“The Thain was the master of the Shire-moot, and captain of the Shire-muster and the Hobbitry-in-arms, but as muster and moot were only held in times of emergency, which no longer occurred, the Thainship had ceased to be more than a nominal dignity.”

In fact,

“The only real official in the Shire at this date was the Mayor of Michel Delving (or of the Shire), who was elected every seven years at the Free Fair on the White Downs at the Lithe, that is at Mid-summer. As mayor almost his only duty was to preside at banquets, given on the Shire-holidays, which occurred at frequent intervals. But the offices of Postmaster and First Shirriff were attached to the mayoralty, so that he managed both the Messenger Service and the Watch. These were the only Shire-services, and the Messengers were the most numerous, and much the busier of the two. By no means all Hobbits were lettered, but those who were wrote constantly to all their friends (and a selection of their relations) who lived further off than an afternoon’s walk.

The Shirriffs was the name that the Hobbits gave to their police, or the nearest equivalent that they possessed…they were in practice rather haywards than policemen, more concerned with the strayings of beasts than of people. There were in all the Shire only twelve of them, three in each Farthing, for Inside Work. A rather large body, varying at need, was employed to ‘beat the bounds’, and to see that Outsiders of any kind, great or small, did not make themselves a nuisance.”

This gives us the whole of the top level of Shire culture, the public face: a vestigial Thain (representative of the long-gone King), a figurehead Mayor, a postal service, and a tiny police force/border guard.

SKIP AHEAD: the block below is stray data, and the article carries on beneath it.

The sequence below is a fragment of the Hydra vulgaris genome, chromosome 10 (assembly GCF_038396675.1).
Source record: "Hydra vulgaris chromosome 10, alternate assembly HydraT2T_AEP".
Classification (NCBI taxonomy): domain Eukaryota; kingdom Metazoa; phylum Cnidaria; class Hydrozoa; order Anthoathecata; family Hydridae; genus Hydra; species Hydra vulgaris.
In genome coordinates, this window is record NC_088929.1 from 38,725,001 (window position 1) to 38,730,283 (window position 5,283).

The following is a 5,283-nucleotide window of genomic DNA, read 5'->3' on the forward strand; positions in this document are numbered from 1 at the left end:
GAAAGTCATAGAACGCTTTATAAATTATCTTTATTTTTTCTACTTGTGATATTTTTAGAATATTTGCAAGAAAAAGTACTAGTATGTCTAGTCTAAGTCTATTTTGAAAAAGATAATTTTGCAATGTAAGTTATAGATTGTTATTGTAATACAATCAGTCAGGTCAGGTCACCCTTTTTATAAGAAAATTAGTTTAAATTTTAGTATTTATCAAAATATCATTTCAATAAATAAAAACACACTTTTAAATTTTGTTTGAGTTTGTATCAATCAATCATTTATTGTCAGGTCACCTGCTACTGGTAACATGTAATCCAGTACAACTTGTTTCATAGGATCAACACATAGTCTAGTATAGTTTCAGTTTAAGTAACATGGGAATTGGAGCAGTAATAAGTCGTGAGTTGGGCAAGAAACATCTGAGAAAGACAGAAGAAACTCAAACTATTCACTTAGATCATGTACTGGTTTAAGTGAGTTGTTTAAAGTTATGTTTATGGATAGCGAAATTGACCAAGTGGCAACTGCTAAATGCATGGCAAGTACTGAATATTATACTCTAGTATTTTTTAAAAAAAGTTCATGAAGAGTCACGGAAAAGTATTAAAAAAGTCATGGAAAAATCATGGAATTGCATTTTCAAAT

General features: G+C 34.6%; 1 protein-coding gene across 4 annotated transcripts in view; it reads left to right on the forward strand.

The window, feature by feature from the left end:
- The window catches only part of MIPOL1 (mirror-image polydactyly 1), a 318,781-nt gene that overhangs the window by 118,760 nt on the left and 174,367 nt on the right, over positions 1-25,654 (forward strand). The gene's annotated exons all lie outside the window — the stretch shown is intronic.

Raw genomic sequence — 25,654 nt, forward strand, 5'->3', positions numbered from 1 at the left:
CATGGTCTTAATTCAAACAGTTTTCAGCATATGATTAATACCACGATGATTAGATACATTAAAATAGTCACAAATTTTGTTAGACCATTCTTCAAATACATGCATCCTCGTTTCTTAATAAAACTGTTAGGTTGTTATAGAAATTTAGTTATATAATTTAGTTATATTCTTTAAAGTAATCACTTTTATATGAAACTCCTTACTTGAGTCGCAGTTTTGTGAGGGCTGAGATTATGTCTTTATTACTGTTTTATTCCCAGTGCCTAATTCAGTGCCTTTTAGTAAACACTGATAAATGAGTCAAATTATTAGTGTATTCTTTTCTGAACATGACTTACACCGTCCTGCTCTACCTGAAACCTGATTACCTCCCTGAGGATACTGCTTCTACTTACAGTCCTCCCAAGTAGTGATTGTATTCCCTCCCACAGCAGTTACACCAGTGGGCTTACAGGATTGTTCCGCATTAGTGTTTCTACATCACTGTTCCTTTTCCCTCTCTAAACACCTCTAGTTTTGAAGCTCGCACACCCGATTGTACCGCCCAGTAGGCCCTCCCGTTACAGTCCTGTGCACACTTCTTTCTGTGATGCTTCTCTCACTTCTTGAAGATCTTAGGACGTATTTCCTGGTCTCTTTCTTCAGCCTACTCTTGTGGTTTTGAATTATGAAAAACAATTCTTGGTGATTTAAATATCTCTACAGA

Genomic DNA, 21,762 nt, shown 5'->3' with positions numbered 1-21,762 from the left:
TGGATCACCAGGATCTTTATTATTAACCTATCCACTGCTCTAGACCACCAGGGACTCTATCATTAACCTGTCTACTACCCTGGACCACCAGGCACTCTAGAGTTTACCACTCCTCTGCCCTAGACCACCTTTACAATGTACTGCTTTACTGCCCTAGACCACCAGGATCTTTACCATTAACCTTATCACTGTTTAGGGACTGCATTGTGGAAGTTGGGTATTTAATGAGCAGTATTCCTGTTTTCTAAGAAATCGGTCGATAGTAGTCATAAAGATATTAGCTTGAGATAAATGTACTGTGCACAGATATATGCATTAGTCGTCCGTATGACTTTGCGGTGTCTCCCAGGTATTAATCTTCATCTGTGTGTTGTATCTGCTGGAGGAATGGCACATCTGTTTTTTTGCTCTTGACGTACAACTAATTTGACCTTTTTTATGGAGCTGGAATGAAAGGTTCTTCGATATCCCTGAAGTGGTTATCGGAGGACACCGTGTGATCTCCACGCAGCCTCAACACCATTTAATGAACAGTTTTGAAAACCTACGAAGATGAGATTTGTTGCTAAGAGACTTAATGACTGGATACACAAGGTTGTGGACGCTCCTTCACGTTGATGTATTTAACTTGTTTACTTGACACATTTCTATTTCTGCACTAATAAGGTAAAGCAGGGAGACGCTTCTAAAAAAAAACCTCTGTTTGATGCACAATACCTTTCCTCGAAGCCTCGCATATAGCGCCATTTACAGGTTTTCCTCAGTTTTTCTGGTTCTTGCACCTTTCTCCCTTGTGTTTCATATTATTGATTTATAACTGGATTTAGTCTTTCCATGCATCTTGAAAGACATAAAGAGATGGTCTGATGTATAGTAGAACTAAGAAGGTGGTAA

And how does any of these hold office?

The Thain, as we know, is hereditary.

The Mayor is, as quoted above, elected—although we have no idea of the process. Does one vote by town? By Farthing? Or is there simply a kind of country-wide method? We also have no idea of suffrage: who has the vote in the Shire? Is it general (England had general suffrage by the time JRRT was writing The Hobbit, all men over 21 by 1918, some women—householders over the age of 30—having been included in elections in 1918, women in general over 21 in 1928)? Or is it the older “only property-holders” method? Or are there “hereditary electors” who do the choosing? (As CD have just gone through an election here in the US, all of these questions, as you can imagine, are fresh in our minds!)

The “postmen” (our word) are, so far as we can tell, a mystery, both as to who they are or how they gain their employment.

Shirriffs appear to be volunteers, as we learn in “The Scouring of the Shire”, when Sam talks to Robin Smallburrow, who says “You know how I went for a Shirriff seven years ago, before any of this began.”

There being so little in the way of government, are there any public buildings except for the Mathom-house? If there are, we have yet to locate them. It’s striking that, when “Sharkey” takes over the Shire, he sets up a number of such places, but neither government buildings nor museums, instead, they are tokens of a police state: barracks and watch houses, dens reminding us of something which JRRT would have seen all too much of in newspapers and magazines, as well as newsreels as he worked on the early stages of The Lord of Rings:



(More on Sharkey and the takeover in a future posting!)

Considering that there is a small policing force, as well as a kind of postal institution, we looked for another government department: the Internal Revenue Service. After all, we pay for our police and used to pay for postage stamps, back in pre-internet days, and we pay for public museums, too: how does it work in the Shire? The simple answer is, we don’t know. In fact, we don’t really know much about how the economy works in general. And that will be the subject of our next posting.

Thanks, as always, for reading!